Why Washington, D.C. should become the 51st state

From District of Columbia to the state of Columbia

By Jack Howard, Collegian Contributor

Back in June, the House of Representatives passed a bill to ratify Washington, D.C. as the 51st state. Although this bill won’t necessarily ensure statehood for the district, I do hope that it passes in the Senate.

Frankly speaking, Washington, D.C. should be a state by now. It has been nearly 62 years since the United States granted new statehood, the longest it’s been since the very beginning of this process. And although 50 is a perfect number, we cannot base this consequential a decision on the small inconvenience of a simple flag change. Due to its lack of statehood, Washington, D.C. has been overlooked for far too long. This is apparent in the utter mishandling of the district by the government – a problem which has only become amplified in recent years. Now is the time to bring an end to this neglect.

For starters, residents of Washington, D.C. are taxed much too heavily. They pay complete federal taxes, and due to the budget restrictions enacted by the federal government, local taxes are extremely high as well, resulting in the highest per capita tax rate in the United States. Washington license plates read “Taxation Without Representation” because that is exactly what its residents get. Yes, thanks to the 23rd Amendment, each of the 700,000 plus residents are able to vote today, but what is the point of a local vote without representation in Congress? The federal government can simply annul local laws.

Then there is the problem of law enforcement. As witnessed by the events of Jan. 6, there is immense pressure on the law enforcement bodies in the District of Columbia. They have to protect not only the Capitol but also all other government buildings in the area. This is an unfairly large burden to place on the resources of a district which does not even have representation in Congress. The January Capitol riots injured 56 of Washington, D.C.’s city police officers. In any other state, governors can simply call on the National Guard for help in such a scenario. But in Washington, D.C., the mayor has to be granted permission from the Pentagon. Not only is this unfair, but it is incredibly dangerous. The insurrection would have been completely different if Mayor Muriel Bowser had had the ability to call in troops, instead of relying on the judgment of Donald Trump.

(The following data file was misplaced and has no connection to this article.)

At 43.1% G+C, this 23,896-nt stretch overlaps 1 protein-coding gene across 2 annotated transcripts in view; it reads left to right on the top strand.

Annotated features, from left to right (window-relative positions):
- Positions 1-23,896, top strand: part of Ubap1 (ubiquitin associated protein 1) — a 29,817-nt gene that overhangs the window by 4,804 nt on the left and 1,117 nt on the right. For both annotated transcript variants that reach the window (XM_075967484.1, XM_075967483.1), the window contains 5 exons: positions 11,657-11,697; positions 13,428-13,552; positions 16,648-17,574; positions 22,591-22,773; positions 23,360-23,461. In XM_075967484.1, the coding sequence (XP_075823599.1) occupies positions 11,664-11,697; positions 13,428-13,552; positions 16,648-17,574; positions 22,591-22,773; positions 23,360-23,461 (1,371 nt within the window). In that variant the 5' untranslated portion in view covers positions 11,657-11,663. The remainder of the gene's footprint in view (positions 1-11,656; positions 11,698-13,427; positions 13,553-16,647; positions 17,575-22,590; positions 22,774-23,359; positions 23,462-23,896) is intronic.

Historically speaking, the United States has always granted statehood two states at a time, per the Missouri Compromise. Some may cite this as a reason to not grant statehood to Washington, D.C. all by itself. That would be an outdated excuse. The real reason many are opposed to granting Washington, D.C. statehood is that the population of Washington, D.C. leans significantly left. If the District of Columbia were to become a state, this would add two more votes in the Senate and one more vote to the House of Representatives. The extreme likelihood of all three of these positions being filled by democrats makes granting Washington, D.C. statehood unfavorable to the Grand Old Party.

According to the United States Constitution, a district “not exceeding ten miles square” is needed to conduct the business of the federal government. Both Virginia and Maryland accordingly gave up almost exactly this amount of land for Washington, D.C., with the intent of fulfilling every inch of this constitutional maximum. With the creation of a new state, this maxim need not be violated. The federal district will still be in place, though exceptionally small in area. The remaining area can then constitute the state of Columbia.

Although Congress does not have the outright ability to create a state, a vote in favor of statehood in the Senate will provide a path for Maryland and Virginia to give up some of their land for the creation of such a state. With a Democratic House of Representatives, Senate and president, this goal is more achievable today than it has long been.

Jack Howard can be reached at [email protected]